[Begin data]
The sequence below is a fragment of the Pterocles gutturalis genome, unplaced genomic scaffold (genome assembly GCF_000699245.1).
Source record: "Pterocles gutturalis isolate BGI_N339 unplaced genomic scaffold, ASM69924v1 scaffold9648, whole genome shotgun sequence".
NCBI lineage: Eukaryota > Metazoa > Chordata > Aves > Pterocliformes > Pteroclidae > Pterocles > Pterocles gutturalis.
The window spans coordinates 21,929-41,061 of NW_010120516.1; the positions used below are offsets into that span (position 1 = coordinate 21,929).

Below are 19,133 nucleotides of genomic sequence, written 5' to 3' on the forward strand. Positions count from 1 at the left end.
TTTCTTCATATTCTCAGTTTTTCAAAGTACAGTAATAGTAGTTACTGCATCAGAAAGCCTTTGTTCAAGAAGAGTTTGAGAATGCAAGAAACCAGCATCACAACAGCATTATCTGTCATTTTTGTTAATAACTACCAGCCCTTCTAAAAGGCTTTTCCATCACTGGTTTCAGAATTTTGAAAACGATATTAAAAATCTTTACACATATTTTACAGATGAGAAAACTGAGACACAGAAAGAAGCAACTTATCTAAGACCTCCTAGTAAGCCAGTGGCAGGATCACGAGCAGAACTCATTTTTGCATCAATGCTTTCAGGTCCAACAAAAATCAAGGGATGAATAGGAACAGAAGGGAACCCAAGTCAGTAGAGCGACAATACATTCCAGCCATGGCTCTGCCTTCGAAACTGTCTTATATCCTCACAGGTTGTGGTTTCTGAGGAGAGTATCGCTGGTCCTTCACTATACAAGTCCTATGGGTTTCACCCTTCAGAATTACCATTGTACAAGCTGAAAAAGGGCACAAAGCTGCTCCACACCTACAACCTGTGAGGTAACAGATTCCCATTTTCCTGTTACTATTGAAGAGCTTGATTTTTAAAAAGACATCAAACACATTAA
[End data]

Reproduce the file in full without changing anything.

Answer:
The sequence below is a fragment of the Pterocles gutturalis genome, unplaced genomic scaffold (genome assembly GCF_000699245.1).
Source record: "Pterocles gutturalis isolate BGI_N339 unplaced genomic scaffold, ASM69924v1 scaffold9648, whole genome shotgun sequence".
NCBI lineage: Eukaryota > Metazoa > Chordata > Aves > Pterocliformes > Pteroclidae > Pterocles > Pterocles gutturalis.
The window spans coordinates 21,929-41,061 of NW_010120516.1; the positions used below are offsets into that span (position 1 = coordinate 21,929).

Below are 19,133 nucleotides of genomic sequence, written 5' to 3' on the forward strand. Positions count from 1 at the left end.
TTTCTTCATATTCTCAGTTTTTCAAAGTACAGTAATAGTAGTTACTGCATCAGAAAGCCTTTGTTCAAGAAGAGTTTGAGAATGCAAGAAACCAGCATCACAACAGCATTATCTGTCATTTTTGTTAATAACTACCAGCCCTTCTAAAAGGCTTTTCCATCACTGGTTTCAGAATTTTGAAAACGATATTAAAAATCTTTACACATATTTTACAGATGAGAAAACTGAGACACAGAAAGAAGCAACTTATCTAAGACCTCCTAGTAAGCCAGTGGCAGGATCACGAGCAGAACTCATTTTTGCATCAATGCTTTCAGGTCCAACAAAAATCAAGGGATGAATAGGAACAGAAGGGAACCCAAGTCAGTAGAGCGACAATACATTCCAGCCATGGCTCTGCCTTCGAAACTGTCTTATATCCTCACAGGTTGTGGTTTCTGAGGAGAGTATCGCTGGTCCTTCACTATACAAGTCCTATGGGTTTCACCCTTCAGAATTACCATTGTACAAGCTGAAAAAGGGCACAAAGCTGCTCCACACCTACAACCTGTGAGGTAACAGATTCCCATTTTCCTGTTACTATTGAAGAGCTTGATTTTTAAAAAGACATCAAACACATTAA